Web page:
Since the Virginia High School League’s realignment shifted postseason competition from four regions to a two-region format before the 2013 season, only four schools have competed for a championship in 6A: Fairfax’s Centreville andWestfield and the Tidewater region’s Oscar Smith and Ocean Lakes.

While that shake-up three years ago has not changed the status quo at the top, it has disrupted the balance of power in lower classifications.

Ashburn’s Broad Run and Briar Woods combined for five straight AA Division 4 state titles from 2008 to 2012 before being re-classified and moving up to 5A. In the three seasons since, L.C. Bird and Highland Springs have won 5A titles over Loudoun schools representing the 5A North region. The Richmond-based schools were part of AAA Division 6 before moving down to 5A in 2013.

“The Loudoun schools like Broad Run and Briar Woods, we were some of the biggest 4A schools, and that put us at an advantage,” said Tuscarora Coach Mike Burnett, who coached Broad Run to the AA Division 4 title in 2008 and 2009. “Now we’re the smallest 5A schools, which is a disadvantage. If you look at the games, in Division 4 we played some state championship games that weren’t as competitive. In 5A, there’s a lot more parity between the teams.”

Loudoun schools have continued to dominate their region, however. Tuscarora reached its first state final in 2014, and Stone Bridge advanced to a county-record sixth title game in December. Loudoun County has been represented in a state final in nine straight seasons since 2007. But the opening of three new Loudoun high schools since 2012 has diluted the talent pool at some of the county’s traditional powers and appears to have shifted the balance of power to the center of the state in the VHSL’s second-largest classification.

— Dillon Mullan

Transfers of power

Perennial title contenders are built through talent pipelines flowing from youth leagues to middle schools and into the high school ranks. But this fall, as with past seasons, the D.C. area’s top teams are leaning on transfers to put them over the top.

To aid in its fight to end DeMatha and Good Counsel’s 13-year reign as Washington Catholic Athletic Conference champions, St. John’s welcomes a group of promising transfers. Senior quarterback Kasim Hill, a Maryland commit, and freshman linebacker Shane Lee — who already has offers from seven schools — arrived in Northwest Washington from the Gilman School in Baltimore. Senior defensive tackle Cam Spence, another Maryland commit, joins St. John’s from the IMG Academy in Florida along with 6-foot-6, 310-pound Orlando native and Auburn commit Calvin Ashley.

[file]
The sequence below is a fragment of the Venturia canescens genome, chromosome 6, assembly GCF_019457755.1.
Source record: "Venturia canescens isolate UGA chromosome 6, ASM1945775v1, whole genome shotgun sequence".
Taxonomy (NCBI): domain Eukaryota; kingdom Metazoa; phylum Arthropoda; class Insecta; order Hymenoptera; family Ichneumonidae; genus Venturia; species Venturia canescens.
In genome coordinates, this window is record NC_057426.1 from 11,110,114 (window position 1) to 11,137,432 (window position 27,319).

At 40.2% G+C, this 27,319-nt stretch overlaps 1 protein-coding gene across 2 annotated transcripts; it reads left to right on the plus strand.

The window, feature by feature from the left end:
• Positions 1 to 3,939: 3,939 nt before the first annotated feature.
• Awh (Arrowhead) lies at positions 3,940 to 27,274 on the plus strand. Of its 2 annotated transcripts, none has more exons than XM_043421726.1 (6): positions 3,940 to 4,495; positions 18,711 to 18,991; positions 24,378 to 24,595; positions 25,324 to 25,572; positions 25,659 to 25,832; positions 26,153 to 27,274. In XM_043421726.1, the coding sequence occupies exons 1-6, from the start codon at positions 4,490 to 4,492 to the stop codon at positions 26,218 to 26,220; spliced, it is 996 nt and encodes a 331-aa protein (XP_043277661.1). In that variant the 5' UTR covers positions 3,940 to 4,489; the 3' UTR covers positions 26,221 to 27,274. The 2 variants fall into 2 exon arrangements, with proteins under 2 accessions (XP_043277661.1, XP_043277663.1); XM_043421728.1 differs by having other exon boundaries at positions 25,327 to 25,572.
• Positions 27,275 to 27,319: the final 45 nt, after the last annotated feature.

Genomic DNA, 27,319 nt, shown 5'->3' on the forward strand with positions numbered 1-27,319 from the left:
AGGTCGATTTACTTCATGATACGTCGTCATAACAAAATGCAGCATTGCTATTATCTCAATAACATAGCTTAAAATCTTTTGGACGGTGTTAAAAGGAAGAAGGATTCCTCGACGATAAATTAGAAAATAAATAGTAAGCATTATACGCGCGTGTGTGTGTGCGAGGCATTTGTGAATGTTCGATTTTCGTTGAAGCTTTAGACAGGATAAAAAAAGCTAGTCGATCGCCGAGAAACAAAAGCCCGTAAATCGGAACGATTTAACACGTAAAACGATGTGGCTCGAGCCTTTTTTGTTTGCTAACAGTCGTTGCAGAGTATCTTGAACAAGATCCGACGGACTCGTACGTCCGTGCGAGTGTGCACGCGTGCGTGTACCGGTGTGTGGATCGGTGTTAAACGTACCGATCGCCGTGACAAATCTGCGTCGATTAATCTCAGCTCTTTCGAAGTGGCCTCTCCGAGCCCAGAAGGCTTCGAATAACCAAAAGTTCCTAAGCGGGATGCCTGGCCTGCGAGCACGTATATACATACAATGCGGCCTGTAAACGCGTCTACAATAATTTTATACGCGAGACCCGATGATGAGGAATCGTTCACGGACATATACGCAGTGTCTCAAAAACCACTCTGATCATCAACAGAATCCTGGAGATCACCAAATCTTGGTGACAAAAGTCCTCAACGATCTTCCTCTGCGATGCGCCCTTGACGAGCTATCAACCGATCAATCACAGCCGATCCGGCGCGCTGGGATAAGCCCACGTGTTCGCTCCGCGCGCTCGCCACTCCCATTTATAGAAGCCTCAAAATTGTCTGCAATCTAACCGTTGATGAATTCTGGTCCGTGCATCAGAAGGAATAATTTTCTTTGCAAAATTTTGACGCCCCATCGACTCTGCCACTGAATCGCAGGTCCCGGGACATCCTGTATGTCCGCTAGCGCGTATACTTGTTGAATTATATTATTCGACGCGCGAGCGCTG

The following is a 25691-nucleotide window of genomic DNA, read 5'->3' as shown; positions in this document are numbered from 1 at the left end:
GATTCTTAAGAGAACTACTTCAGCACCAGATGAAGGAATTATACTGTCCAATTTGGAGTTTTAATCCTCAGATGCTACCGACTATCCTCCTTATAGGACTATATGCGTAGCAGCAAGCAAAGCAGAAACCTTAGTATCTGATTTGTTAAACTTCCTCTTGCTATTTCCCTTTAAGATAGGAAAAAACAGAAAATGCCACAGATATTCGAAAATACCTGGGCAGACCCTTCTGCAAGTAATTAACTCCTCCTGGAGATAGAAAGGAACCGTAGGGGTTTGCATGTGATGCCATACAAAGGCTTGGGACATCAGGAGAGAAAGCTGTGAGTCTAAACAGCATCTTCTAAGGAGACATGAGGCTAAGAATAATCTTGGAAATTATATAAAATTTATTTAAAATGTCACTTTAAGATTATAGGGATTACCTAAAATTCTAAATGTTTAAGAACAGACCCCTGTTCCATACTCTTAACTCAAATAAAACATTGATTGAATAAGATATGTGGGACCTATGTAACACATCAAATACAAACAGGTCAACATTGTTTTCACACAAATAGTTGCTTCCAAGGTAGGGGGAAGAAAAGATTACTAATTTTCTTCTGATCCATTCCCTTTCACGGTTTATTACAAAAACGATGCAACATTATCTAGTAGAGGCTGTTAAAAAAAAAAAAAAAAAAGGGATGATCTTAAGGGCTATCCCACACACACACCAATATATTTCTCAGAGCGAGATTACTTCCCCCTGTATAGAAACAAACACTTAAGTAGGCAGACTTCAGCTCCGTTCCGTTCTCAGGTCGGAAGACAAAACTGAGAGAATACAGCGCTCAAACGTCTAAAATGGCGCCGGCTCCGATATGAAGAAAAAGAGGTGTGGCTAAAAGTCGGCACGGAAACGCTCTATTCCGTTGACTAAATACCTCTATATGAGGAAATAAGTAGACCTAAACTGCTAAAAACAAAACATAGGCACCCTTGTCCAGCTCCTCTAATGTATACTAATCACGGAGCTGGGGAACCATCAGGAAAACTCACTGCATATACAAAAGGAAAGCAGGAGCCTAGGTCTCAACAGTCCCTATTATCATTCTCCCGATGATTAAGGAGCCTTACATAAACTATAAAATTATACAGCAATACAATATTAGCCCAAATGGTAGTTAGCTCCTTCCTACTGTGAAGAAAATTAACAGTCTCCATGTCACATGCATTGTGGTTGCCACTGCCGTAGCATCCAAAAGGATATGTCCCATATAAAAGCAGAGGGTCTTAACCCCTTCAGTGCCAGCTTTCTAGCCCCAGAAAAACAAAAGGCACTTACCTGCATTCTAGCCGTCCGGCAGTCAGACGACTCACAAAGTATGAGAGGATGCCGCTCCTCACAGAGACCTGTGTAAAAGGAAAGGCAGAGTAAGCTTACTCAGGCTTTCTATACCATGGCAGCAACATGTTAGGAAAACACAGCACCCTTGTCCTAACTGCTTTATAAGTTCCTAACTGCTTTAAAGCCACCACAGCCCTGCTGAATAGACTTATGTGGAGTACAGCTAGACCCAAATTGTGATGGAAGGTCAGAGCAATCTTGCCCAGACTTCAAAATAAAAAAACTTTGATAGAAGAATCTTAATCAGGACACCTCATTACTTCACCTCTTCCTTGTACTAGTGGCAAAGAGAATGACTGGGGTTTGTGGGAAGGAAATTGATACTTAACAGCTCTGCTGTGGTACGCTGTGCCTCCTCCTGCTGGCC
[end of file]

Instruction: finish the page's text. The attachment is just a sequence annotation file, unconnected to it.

Defending 4A state champion Wise added one of the area’s most imposing defenders after 6-foot-3, 220-pound defensive end Isaac Ukwu transferred from Springbrook. Ukwu, who has 19 college offers, will be joined at Wise by former O’Connell linebacker Calvin Hickerson.

Damascus, the defending Maryland 3A state champion, is adding running back Elijah Atkins, a senior from Urbana, to help replace graduated All-Met Player of the Year Jake Funk. And in Loudoun County, Bradley Block had the opportunity to become Briar Woods’s all-time leading rusher but he transferred to Stone Bridge. Now Block teams up with dynamic running back Josh Breece to form one of Virginia’s most dangerous backfields.

— Eric Goldwein and Dillon Mullan

New title game sites

For some, the size of the University of Virginia’s Scott Stadium and Baltimore’s M&T Bank Stadium took away from the atmosphere at high school state championship games. As the state finals move to new venues this December, local schools have mixed reactions on either side of the Potomac.

After the Ravens replaced their artificial turf with natural grass, the Maryland high school football championships will move about 30 miles south to Navy-Marine Corps Memorial Stadium in Annapolis. The venue has a capacity of 34,000 compared with 71,008 seats in Baltimore.

“The stadium itself is more conducive to high school football,” Wise Coach DaLawn Parrish said. “I think it’ll be a better atmosphere in terms of that.”

The Virginia High School League’s executive committee voted to relocate the Class 6A and 5A football state finals to Hampton University’s Armstrong Stadium, which holds over 12,000 compared with Scott Stadium’s 61,500.

While the game experience will be enhanced by fewer empty seats, local schools worry that the fan experience could be diminished by the location of the stadium. Fairfax and Loudoun County teams traveled about 100 miles to Charlottesville while many of their opponents from the greater Norfolk area traveled twice as far.

Now Northern Virginia schools will have to travel 200 miles to play state championship games in Hampton Roads — the back yard of a number of the state’s perennial football powers.

“The first thing is location. That’s the problem. You’ve made it incredibly difficult for our fans to come,” Tuscarora Coach Mike Burnett said. “It’s tough to travel. You’re going to have to get on a bus for four hours while somebody else has to get on a bus for 30 minutes. I think it’s a poor choice for that reason.”

— Dillon Mullan

The Post's Preseason Top 20

Story lines | Previews | Games to watch | All-Met Watch